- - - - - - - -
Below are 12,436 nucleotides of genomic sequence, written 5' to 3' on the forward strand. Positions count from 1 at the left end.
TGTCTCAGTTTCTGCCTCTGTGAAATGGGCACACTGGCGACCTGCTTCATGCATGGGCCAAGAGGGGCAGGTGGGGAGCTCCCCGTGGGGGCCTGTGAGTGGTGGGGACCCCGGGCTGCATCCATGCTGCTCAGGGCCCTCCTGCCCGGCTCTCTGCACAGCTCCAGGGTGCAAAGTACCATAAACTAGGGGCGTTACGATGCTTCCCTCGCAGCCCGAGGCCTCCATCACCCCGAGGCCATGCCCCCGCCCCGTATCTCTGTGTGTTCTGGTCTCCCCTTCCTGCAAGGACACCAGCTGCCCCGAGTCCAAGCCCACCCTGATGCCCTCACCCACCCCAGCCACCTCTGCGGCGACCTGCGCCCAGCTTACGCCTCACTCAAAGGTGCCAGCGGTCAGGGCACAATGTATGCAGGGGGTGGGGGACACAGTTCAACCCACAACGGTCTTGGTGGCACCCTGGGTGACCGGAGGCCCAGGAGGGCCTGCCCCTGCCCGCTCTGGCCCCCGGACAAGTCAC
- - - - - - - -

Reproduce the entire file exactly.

Below are 12,436 nucleotides of genomic sequence, written 5' to 3' on the forward strand. Positions count from 1 at the left end.
TGTCTCAGTTTCTGCCTCTGTGAAATGGGCACACTGGCGACCTGCTTCATGCATGGGCCAAGAGGGGCAGGTGGGGAGCTCCCCGTGGGGGCCTGTGAGTGGTGGGGACCCCGGGCTGCATCCATGCTGCTCAGGGCCCTCCTGCCCGGCTCTCTGCACAGCTCCAGGGTGCAAAGTACCATAAACTAGGGGCGTTACGATGCTTCCCTCGCAGCCCGAGGCCTCCATCACCCCGAGGCCATGCCCCCGCCCCGTATCTCTGTGTGTTCTGGTCTCCCCTTCCTGCAAGGACACCAGCTGCCCCGAGTCCAAGCCCACCCTGATGCCCTCACCCACCCCAGCCACCTCTGCGGCGACCTGCGCCCAGCTTACGCCTCACTCAAAGGTGCCAGCGGTCAGGGCACAATGTATGCAGGGGGTGGGGGACACAGTTCAACCCACAACGGTCTTGGTGGCACCCTGGGTGACCGGAGGCCCAGGAGGGCCTGCCCCTGCCCGCTCTGGCCCCCGGACAAGTCAC